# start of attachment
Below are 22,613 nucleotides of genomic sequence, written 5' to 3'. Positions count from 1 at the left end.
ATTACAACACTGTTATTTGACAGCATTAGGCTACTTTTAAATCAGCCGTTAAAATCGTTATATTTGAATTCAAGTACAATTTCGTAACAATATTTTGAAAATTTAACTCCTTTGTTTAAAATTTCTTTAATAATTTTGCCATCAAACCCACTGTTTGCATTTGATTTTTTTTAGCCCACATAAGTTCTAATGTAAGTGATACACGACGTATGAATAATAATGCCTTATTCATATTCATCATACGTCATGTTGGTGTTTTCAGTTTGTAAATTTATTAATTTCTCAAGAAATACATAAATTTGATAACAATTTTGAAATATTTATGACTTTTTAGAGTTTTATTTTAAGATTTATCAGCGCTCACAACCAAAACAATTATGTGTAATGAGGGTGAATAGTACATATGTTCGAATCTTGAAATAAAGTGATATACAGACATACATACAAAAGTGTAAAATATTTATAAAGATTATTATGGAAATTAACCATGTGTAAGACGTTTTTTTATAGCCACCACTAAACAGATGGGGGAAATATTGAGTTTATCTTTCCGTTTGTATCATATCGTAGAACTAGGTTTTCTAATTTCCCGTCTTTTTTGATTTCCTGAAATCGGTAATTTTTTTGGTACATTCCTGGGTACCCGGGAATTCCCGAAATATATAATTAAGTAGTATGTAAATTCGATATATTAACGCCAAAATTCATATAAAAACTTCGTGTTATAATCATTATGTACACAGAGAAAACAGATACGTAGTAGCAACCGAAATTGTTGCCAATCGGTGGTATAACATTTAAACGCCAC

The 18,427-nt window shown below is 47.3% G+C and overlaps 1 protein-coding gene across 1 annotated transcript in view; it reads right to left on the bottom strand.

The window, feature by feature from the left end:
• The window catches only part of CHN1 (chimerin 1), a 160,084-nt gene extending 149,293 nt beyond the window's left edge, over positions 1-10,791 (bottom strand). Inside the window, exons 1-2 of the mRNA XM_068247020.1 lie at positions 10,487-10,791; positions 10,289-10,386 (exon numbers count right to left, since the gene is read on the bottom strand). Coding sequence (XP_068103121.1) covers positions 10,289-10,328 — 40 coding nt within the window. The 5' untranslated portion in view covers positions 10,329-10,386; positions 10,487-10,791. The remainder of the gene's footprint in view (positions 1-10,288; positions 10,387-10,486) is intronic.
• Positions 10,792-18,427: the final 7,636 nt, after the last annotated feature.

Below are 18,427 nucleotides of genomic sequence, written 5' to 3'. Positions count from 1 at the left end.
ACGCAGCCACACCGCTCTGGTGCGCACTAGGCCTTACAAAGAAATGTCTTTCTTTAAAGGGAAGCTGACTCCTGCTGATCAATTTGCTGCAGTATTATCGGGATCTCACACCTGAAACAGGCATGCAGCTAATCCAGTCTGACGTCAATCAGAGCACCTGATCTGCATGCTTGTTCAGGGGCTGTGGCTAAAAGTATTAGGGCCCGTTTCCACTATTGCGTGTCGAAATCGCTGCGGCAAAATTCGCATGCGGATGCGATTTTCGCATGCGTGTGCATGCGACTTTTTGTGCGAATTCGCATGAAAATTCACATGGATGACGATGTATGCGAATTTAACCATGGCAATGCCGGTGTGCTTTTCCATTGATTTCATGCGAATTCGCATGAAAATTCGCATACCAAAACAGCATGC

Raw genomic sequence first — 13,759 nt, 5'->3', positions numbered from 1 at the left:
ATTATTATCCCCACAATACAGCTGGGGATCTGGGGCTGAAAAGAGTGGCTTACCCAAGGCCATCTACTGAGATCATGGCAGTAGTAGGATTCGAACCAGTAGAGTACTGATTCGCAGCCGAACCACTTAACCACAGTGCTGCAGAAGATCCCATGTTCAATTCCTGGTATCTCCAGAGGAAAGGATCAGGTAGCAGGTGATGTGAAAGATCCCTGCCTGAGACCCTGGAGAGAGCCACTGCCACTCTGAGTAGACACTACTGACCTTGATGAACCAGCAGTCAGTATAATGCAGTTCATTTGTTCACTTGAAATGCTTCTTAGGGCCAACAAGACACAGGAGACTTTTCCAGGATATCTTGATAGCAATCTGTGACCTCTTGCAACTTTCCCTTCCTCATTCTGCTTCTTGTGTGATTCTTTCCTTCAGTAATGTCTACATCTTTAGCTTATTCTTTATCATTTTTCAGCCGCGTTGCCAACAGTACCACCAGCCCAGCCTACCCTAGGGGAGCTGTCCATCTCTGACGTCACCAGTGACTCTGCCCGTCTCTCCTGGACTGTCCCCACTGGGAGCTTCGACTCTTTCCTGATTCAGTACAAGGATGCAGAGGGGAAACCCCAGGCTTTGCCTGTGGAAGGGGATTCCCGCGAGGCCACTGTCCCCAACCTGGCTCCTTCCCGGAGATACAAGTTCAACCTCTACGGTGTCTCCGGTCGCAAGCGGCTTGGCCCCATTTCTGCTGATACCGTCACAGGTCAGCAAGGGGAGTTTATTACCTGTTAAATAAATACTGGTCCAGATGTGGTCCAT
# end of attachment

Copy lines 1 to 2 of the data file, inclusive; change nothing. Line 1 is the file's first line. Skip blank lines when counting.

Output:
Below are 22,613 nucleotides of genomic sequence, written 5' to 3'. Positions count from 1 at the left end.
ATTACAACACTGTTATTTGACAGCATTAGGCTACTTTTAAATCAGCCGTTAAAATCGTTATATTTGAATTCAAGTACAATTTCGTAACAATATTTTGAAAATTTAACTCCTTTGTTTAAAATTTCTTTAATAATTTTGCCATCAAACCCACTGTTTGCATTTGATTTTTTTTAGCCCACATAAGTTCTAATGTAAGTGATACACGACGTATGAATAATAATGCCTTATTCATATTCATCATACGTCATGTTGGTGTTTTCAGTTTGTAAATTTATTAATTTCTCAAGAAATACATAAATTTGATAACAATTTTGAAATATTTATGACTTTTTAGAGTTTTATTTTAAGATTTATCAGCGCTCACAACCAAAACAATTATGTGTAATGAGGGTGAATAGTACATATGTTCGAATCTTGAAATAAAGTGATATACAGACATACATACAAAAGTGTAAAATATTTATAAAGATTATTATGGAAATTAACCATGTGTAAGACGTTTTTTTATAGCCACCACTAAACAGATGGGGGAAATATTGAGTTTATCTTTCCGTTTGTATCATATCGTAGAACTAGGTTTTCTAATTTCCCGTCTTTTTTGATTTCCTGAAATCGGTAATTTTTTTGGTACATTCCTGGGTACCCGGGAATTCCCGAAATATATAATTAAGTAGTATGTAAATTCGATATATTAACGCCAAAATTCATATAAAAACTTCGTGTTATAATCATTATGTACACAGAGAAAACAGATACGTAGTAGCAACCGAAATTGTTGCCAATCGGTGGTATAACATTTAAACGCCAC